Murad the Unlucky and Other Tales by Maria Edgeworth


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Page 1

At Edgeworthstown Richard Lovell Edgeworth now became active in the
direct training of his children, in the improvement of his estate, and in
schemes for the improvement of the country. His eldest daughter, Maria,
showing skill with the pen, he made her more and more his companion and
fellow-worker to good ends. She kept household accounts, had entrusted
to her the whole education of a little brother, wrote stories on a slate
and read them to the family, wiped them off when not approved, and copied
them in ink if they proved popular with the home public. Miss
Edgeworth's first printed book was a plea for the education of women,
"Letters to Literary Ladies," published in 1795, when her age was eight-
and-twenty. Next year, 1796, working with her father, she produced the
first volume of the "Parent's Assistant." In November, 1797, when Miss
Edgeworth's age was nearly thirty-one, her father, then aged fifty-three,
lost his third wife, and he married a fourth in the following May. The
fourth wife, at first objected to, was young enough to be a companion and
friend, and between her and Maria Edgeworth a fast friendship came to be
established. In the year of her father's fourth marriage Maria joined
him in the production of two volumes on "Practical Education." Then
followed books for children, including "Harry and Lucy," which had been
begun by her father years before in partnership with his second wife,
when Thomas Day began writing "Sandford and Merton," with the original
intention that it should be worked in as a part of the whole scheme.

In the year 1800 Miss Edgeworth, thirty-three years old, began her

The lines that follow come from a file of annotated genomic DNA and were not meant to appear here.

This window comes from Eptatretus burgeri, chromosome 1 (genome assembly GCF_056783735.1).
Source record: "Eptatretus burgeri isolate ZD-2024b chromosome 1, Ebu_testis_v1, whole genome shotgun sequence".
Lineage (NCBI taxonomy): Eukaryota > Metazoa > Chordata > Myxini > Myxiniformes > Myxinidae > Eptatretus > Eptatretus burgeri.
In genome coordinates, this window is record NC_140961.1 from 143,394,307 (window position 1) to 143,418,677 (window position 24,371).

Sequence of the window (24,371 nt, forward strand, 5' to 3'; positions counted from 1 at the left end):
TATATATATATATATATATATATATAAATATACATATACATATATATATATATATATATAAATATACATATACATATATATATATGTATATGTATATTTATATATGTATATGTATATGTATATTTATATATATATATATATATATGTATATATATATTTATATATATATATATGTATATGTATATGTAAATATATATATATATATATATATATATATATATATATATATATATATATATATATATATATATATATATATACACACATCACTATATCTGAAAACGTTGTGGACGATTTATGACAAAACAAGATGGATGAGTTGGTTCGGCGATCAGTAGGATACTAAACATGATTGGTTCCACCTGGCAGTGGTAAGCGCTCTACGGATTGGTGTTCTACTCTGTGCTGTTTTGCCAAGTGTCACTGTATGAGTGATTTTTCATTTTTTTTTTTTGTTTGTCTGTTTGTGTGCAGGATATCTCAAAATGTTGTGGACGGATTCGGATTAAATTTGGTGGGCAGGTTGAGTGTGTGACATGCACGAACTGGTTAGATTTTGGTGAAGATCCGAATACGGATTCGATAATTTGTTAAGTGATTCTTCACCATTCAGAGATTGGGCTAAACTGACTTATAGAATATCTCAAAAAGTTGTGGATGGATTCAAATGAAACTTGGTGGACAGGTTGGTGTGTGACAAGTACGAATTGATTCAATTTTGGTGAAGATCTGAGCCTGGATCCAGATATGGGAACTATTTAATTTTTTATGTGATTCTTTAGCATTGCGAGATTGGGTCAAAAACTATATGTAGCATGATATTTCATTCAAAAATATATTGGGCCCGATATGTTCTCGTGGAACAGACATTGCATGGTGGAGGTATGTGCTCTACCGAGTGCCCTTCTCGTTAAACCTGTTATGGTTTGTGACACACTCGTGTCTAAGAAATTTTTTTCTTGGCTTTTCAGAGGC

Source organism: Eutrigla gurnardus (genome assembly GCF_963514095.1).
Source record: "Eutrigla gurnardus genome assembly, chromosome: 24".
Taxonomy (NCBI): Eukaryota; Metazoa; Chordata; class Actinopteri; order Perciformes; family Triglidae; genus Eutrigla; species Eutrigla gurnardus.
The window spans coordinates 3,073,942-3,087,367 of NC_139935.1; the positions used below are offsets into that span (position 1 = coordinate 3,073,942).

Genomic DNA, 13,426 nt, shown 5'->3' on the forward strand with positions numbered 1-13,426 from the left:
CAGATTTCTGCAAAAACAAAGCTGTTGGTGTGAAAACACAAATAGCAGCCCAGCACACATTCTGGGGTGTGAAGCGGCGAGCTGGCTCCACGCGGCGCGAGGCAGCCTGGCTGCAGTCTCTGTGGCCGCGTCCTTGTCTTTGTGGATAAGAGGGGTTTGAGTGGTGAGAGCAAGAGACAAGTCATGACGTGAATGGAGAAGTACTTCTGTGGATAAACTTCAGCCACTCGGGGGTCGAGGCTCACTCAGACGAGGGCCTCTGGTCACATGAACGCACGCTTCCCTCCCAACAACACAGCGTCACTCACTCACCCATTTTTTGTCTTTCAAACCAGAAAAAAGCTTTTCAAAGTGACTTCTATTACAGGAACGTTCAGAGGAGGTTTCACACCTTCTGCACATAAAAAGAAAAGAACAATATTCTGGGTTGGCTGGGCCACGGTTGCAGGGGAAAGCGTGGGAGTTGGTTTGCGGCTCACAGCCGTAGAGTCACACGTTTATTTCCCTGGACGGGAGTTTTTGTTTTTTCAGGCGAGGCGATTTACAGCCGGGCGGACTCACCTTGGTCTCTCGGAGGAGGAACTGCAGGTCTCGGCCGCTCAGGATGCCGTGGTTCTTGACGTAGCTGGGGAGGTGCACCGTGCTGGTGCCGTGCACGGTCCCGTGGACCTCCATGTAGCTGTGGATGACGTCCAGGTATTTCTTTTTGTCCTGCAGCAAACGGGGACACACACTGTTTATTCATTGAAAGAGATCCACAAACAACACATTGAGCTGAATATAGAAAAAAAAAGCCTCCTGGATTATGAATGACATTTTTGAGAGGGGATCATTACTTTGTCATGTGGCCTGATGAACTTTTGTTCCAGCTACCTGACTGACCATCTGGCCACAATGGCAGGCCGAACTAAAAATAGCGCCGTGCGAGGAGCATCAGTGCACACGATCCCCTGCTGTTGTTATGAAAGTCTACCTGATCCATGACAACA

independent career as a novelist with "Castle Rackrent;" and from that
time on, work followed work in illustration of the power of a woman of
genius to associate quick wit and quick feeling with sound sense and a
good reason for speaking. Sir Walter Scott in his frank way declared
that he received an impulse from Miss Edgeworth's example as a
story-teller. In the general preface to his own final edition of the
Waverley Novels he said that "Without being so presumptuous as to hope to
emulate the rich humour, pathetic tenderness, and admirable tact, which
pervade the works of my accomplished friend, I felt that something might
be attempted for my own country of the same kind with that which Miss
Edgeworth so fortunately achieved for Ireland--something which might
introduce her natives to those of the sister kingdom in a more favourable
light than they had been placed hitherto, and tend to procure sympathy
for their virtues and indulgence for their foibles."

Of the three stories in this volume, who--"Murad the Unlucky" and "The
Limerick Gloves"--first appeared in three volumes of "Popular Tales,"
which were first published in 1804, with a short introduction by Miss
Edgeworth's father. "Madame de Fleury" was written a few years later.

H. M.




MURAD THE UNLUCKY


CHAPTER I


It is well known that the grand seignior amuses himself by going at
night, in disguise, through streets of Constantinople; as the caliph
Haroun Alraschid used formerly to do in Bagdad.

One moonlight night, accompanied by his grand vizier, he traversed
several of the principal streets of the city without seeing anything
remarkable. At length, as they were passing a rope-maker's, the sultan
recollected the Arabian story of Cogia-Hassan Alhabal, the rope-maker,
and his two friends, Saad and Saadi, who differed so much in their
opinion concerning the influence of fortune over human affairs.

"What is your opinion on this subject?" said the grand seignior to his
vizier.

"I am inclined, please your majesty," replied the vizier, "to think that
success in the world depends more upon prudence than upon what is called
luck, or fortune."

"And I," said the sultan, "am persuaded that fortune does more for men
than prudence. Do you not every day hear of persons who are said to be
fortunate or unfortunate? How comes it that this opinion should prevail
amongst men, if it be not justified by experience?"

"It is not for me to dispute with your majesty," replied the prudent
vizier.

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Books | Photos | Paul Mutton | Sun 18th Aug 2019, 19:29